Ohio State head coach Urban Meyer

Urban Meyer, Buckeyes raise big cash for cancer research, Curtis Samuel can be combine star and more

Jeremy Birmingham

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Today is Friday, March 3, and it’s time to Wake Up Sloopy.


Meyer, Buckeyes raise big money for cancer 

It may look like a lot of fun, and I am sure it was, but make no mistake: The Buckeye Cruise for Cancer was about way more than fun. The annual seafaring expedition took dozens of former Ohio State players and, yes, Urban and Shelley Meyer, to the water with fans and donors — and raised a pretty healthy amount of scratch for cancer research.

That money will stay in Columbus.

The Buckeyes website says that the fund is “dedicated to the recruitment of cancer research experts to The James, so that we continue to have the best and brightest minds at Ohio State.”

Kudos, Ohio State. It’s easy to just be awesome on the field and not care about anyone or anything but yourself. But to give back, and so generously, is a game-changer for people in need.

Running back drafted early in 2017? Thank Zeke.

More than a few times in the last few months, we’ve mentioned the name “Ezekiel Elliott” on this page, mostly because the former Ohio State running back has become one of the biggest stars in the entire sporting world since he took the NFL and the Dallas Cowboys by storm in his rookie season.

Elliott’s impact goes well beyond #clicks though. In fact, a couple of major NFL prospects in the 2017 draft are citing “Zeke” as a major piece of their own futures. Because of this former Buckeyes star, NFL teams may once again find the idea of taking a running back early in the first round to be an acceptable business decision.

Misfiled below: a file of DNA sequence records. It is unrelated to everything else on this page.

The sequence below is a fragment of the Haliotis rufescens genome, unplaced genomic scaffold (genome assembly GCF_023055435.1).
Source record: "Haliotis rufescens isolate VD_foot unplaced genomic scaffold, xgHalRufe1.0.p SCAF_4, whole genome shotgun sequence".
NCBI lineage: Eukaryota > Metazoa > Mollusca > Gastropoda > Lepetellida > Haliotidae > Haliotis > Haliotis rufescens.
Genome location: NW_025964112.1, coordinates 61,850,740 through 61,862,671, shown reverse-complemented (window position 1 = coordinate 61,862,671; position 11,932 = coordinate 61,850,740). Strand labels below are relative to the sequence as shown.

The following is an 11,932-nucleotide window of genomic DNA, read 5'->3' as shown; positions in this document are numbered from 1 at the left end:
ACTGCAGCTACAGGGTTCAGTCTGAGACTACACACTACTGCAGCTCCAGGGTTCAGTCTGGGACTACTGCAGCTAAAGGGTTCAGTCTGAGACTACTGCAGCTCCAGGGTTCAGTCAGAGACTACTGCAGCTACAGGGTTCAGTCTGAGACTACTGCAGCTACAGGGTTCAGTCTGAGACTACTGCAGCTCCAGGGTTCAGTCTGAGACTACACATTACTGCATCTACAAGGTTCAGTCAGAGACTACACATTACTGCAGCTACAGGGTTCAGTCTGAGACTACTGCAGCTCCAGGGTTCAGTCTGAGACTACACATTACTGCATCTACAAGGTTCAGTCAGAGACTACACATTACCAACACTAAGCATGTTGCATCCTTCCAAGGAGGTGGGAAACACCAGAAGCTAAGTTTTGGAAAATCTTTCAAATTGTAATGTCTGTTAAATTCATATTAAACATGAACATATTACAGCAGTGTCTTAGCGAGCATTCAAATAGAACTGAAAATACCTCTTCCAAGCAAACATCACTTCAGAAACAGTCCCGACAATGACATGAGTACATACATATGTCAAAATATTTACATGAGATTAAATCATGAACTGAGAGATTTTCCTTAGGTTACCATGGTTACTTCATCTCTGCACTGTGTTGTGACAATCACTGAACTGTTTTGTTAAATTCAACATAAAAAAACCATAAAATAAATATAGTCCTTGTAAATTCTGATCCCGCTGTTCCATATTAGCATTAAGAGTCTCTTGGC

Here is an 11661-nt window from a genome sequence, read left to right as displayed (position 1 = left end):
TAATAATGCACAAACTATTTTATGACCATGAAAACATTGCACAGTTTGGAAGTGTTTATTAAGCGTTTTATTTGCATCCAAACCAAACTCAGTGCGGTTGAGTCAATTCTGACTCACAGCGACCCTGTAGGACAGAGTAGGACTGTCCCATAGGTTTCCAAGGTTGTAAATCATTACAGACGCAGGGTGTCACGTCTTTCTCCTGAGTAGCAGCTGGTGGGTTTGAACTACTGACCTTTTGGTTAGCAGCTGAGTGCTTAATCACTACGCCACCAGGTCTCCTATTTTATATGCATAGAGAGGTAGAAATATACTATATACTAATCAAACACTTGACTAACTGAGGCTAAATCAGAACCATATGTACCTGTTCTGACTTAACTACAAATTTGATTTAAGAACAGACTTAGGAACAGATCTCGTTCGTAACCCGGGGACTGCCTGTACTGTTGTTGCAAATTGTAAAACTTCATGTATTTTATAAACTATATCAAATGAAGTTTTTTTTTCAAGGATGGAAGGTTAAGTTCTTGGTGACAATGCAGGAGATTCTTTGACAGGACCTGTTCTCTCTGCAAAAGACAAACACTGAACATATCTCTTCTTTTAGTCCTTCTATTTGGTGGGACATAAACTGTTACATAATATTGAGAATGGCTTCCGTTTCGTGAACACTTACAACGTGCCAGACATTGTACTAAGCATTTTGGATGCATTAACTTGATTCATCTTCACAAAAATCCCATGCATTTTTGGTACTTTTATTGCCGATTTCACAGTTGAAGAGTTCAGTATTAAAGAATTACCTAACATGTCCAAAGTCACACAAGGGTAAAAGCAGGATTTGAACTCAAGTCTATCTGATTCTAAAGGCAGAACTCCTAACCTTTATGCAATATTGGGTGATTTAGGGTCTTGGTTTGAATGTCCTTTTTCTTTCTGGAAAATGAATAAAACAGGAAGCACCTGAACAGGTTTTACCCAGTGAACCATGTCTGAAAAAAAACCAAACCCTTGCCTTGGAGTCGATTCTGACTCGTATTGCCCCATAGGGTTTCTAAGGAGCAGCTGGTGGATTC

The Florida State star wasn’t alone in his thinking.

I am not a believer that past success is always an indicator of future results, especially when playing a game that requires 10 other players to perform their jobs efficiently for success to happen on any given play, but the NFL has long been a copycat league. Elliott’s incredible rookie season is as much a byproduct of Zeke’s collegiate preparation, his all-world offensive line in Dallas and a rookie quarterback that the Cowboys didn’t want to heap too much early pressure on as it is his natural abilities.

The right player, in the right system — that’s what matters.

Samuel set to star at the NFL combine?

Every Buckeyes fan in America knows that Curtis Samuel could have been used more effectively during his time at Ohio State. The idea of a third offensive coordinator in four seasons is probably one of the main reasons why Samuel opted for the NFL draft rather than his senior season in Columbus.

He’s got all the ability in the world but he was unlikely to be “the man” for the Buckeyes with another season of J.T. Barrett running the show. Barrett is the engine of the car that is the Ohio State offense and Samuel has been the nitrous boost that occasionally threw things into hyperdrive.

Whatever he was — and could’ve been — for the Buckeyes is now moot as the charismatic Brooklyn native sets his sights on NFL stardom. The league, it seems, is eagerly waiting to see what he’s capable of at this week’s NFL combine.